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I met Bariss Offee and Luminara Unduli, a pair of Jedi whose characters are always featured together, but in real life, they were as different as day and night. Barriss Offee, played my Nalini Krishan, was polite and sweet, and was having a great time engaging the fans. She and I had a great conversation before I left her table. I bought the 8×10 photo of her with Luminara, so I went straight to her table to get her autograph as well. Luminara, AKA Mary Oyaya, was as far from luminous as you can get. She never looked at me or spoke to me. She grabbed my photo and angrily signed it, bitching to/at her assistant/boyfriend about who knows what. She shot me a “go away” look, so I did. I bought a stack of autographs that day, and I have to say meeting her was my only negative experience.

Flash forward to my final night in Indy. I was walking back from a restaurant with my traveling companions. We’re walking past a nightclub with two Stormtroopers guarding the door, and the Star Wars theme is playing inside. We stopped and asked what was going on. The Stormtrooper on the left told us it was the convention after-party. He said we needed our lanyard to get in, but he could tell we were conventioners, so he let us enter anyway. It was one of the most surreal, unforgettable moments of my entire life. Every actor attending the convention was there. It was like Studio 54 for geeks. Admiral Piett was chatting up some cute fans. Aayla Secura was letting some geeky guys attempt to charm her. There was club music blasting from the dance floor, and through the smoke machine and the strobe light, you could see Stormtroopers in different stages of undress, white armor thrown around the dance floor, as they thrashed about with fans both costumed and plain-clothed. There was Darth Vader dancing with Slave Leia while holding her leash, while another Slave Leia was dancing in a cage. As I stood there taking in the full scope of it all, I see William Hootkins, in a loud Hawaiian shirt, walk out of the restroom door. He waved his arms in the air and yelled “BUUUUUUURRRRRRRNNNN!!!” loud enough for the whole club to hear. He ran up and hugged me, and proceeded to buy me drinks. He already had more than a few, and I had to catch up. He told me about his plan to build a glass case in the center of his office to display the 12″ figure. We sat there, pointing out the many sights to be seen in this room. Me and Porkins, watching the world go by. We all had a flight to catch the next morning, and eventually we called it a night and walked back to the hotel.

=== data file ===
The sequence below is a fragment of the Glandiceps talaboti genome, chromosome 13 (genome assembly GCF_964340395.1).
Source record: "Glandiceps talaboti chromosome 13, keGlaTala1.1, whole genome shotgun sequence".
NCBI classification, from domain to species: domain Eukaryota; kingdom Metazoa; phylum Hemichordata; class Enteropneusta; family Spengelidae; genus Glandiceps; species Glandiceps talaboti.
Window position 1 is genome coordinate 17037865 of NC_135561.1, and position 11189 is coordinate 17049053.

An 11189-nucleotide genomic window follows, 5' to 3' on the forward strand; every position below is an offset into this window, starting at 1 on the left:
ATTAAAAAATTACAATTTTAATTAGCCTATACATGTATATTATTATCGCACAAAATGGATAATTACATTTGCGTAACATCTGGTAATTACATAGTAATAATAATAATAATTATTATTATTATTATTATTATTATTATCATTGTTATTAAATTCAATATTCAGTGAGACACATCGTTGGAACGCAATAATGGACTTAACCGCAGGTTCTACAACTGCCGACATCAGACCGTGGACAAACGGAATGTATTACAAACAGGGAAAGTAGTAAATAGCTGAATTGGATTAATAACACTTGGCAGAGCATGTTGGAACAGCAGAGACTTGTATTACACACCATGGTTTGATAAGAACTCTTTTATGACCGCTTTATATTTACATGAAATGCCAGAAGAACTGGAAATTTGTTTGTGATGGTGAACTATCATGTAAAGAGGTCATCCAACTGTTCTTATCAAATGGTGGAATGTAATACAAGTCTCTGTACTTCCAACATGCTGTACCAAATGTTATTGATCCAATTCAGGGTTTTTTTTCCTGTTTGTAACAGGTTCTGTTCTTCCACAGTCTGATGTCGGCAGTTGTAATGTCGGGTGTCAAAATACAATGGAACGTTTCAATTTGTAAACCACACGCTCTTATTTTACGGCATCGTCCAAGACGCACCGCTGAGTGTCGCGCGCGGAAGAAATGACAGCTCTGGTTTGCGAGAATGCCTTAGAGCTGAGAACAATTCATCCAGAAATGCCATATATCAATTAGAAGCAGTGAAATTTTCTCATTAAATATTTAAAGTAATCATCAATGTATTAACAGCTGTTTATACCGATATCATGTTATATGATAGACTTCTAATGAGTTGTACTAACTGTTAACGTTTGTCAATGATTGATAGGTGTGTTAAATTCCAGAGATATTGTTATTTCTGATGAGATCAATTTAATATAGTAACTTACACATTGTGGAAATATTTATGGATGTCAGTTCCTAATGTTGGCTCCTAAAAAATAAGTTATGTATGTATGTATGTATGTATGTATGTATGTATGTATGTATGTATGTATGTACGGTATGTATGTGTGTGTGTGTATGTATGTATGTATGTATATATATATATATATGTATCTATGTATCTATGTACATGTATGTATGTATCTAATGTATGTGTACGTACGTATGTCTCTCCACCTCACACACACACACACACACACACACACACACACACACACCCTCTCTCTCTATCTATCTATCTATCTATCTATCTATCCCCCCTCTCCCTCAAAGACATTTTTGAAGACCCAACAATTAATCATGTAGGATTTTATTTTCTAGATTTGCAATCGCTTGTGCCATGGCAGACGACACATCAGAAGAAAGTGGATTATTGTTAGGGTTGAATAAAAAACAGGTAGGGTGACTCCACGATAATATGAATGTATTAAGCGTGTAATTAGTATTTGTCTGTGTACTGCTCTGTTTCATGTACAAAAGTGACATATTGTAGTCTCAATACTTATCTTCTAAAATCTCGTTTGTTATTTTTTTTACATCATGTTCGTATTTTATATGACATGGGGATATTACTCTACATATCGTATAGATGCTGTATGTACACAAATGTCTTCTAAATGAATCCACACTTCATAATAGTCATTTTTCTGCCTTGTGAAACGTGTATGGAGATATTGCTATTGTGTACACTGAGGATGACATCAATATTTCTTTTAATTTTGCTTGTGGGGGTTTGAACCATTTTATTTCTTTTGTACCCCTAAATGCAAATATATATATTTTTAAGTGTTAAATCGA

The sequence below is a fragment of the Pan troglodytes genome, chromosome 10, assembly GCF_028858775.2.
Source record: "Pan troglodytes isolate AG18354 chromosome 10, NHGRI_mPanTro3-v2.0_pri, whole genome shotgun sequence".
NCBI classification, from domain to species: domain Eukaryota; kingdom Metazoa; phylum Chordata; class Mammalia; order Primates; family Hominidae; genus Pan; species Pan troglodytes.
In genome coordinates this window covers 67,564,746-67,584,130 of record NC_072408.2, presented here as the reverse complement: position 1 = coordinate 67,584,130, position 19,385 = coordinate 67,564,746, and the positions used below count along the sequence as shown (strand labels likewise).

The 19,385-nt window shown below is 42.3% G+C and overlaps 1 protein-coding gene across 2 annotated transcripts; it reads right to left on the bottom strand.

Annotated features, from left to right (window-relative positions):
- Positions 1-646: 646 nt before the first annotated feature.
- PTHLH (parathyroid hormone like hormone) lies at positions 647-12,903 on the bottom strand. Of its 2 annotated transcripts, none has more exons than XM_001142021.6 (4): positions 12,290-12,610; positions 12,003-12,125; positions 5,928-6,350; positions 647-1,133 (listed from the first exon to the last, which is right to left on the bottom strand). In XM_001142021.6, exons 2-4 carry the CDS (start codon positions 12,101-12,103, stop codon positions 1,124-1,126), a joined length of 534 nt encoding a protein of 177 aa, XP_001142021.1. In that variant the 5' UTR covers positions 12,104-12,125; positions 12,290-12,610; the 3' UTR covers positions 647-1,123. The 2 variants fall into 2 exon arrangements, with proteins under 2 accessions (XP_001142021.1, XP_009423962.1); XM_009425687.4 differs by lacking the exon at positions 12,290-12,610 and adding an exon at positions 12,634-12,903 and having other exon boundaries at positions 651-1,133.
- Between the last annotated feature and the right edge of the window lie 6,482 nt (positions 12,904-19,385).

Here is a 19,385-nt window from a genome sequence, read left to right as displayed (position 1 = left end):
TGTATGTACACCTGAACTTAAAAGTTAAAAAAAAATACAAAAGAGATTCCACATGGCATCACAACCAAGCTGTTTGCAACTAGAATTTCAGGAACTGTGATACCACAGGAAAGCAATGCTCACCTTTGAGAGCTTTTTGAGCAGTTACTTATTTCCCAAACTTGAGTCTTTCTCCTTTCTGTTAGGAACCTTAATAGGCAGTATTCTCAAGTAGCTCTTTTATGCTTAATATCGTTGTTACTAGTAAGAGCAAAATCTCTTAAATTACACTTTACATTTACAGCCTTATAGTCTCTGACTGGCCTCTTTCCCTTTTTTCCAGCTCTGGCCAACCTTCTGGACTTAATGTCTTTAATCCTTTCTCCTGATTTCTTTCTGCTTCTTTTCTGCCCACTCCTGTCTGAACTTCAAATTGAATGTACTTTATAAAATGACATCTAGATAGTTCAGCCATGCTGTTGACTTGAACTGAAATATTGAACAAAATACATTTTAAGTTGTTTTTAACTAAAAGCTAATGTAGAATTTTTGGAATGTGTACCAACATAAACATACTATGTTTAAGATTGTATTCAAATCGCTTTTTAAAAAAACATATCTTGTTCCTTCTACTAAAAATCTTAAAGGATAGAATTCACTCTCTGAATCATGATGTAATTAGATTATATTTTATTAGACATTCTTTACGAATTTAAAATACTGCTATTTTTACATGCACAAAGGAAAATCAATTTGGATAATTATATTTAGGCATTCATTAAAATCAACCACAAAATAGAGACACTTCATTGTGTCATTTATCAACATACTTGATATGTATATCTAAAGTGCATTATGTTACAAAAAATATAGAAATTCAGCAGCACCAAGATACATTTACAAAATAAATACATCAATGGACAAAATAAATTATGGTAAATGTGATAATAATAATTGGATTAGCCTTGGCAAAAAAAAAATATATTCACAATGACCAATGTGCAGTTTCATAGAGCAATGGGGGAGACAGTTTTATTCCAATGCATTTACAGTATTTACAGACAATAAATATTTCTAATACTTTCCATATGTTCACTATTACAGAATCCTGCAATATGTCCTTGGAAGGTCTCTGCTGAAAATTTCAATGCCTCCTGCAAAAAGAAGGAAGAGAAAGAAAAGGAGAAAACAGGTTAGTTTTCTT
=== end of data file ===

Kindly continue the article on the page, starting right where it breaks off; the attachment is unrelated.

The next day I was sitting in the airport, waiting for my flight to Houston, reading the novelization of Episode II: Attack of the Clones. By some strange twist of fate, two ladies approached. The one that sat next to me was Barriss Offee, and the one across from me was the not-so-luminous Luminara Unduli. She was in a better mood, but was still a bit “above it all”. I smiled at Barriss. Luminara said, “Whatcha got there?” nodding at my book and giving a sly smile to Barriss, like I had no idea I was in the presence of esteemed Jedi. Without looking up at her, I said in my best I-don’t-give-a-shit voice, “I know who you are.” Luminara looked annoyed. Barriss cracked up laughing and proceeded to talk with me. We had a great conversation about Houston. They were working another convention there, and she had never been before. I told her about a few places she needed to check out. Eventually we boarded the plane. I was flying to Houston with two Jedi just a couple of rows behind me. And the plane Captain’s name just happened to be Kirk. I proceeded to read my book, on my flight back to the real world.

Epilogue: William Hootkins passed away in 2005. I always wondered if he got around to building that glass case.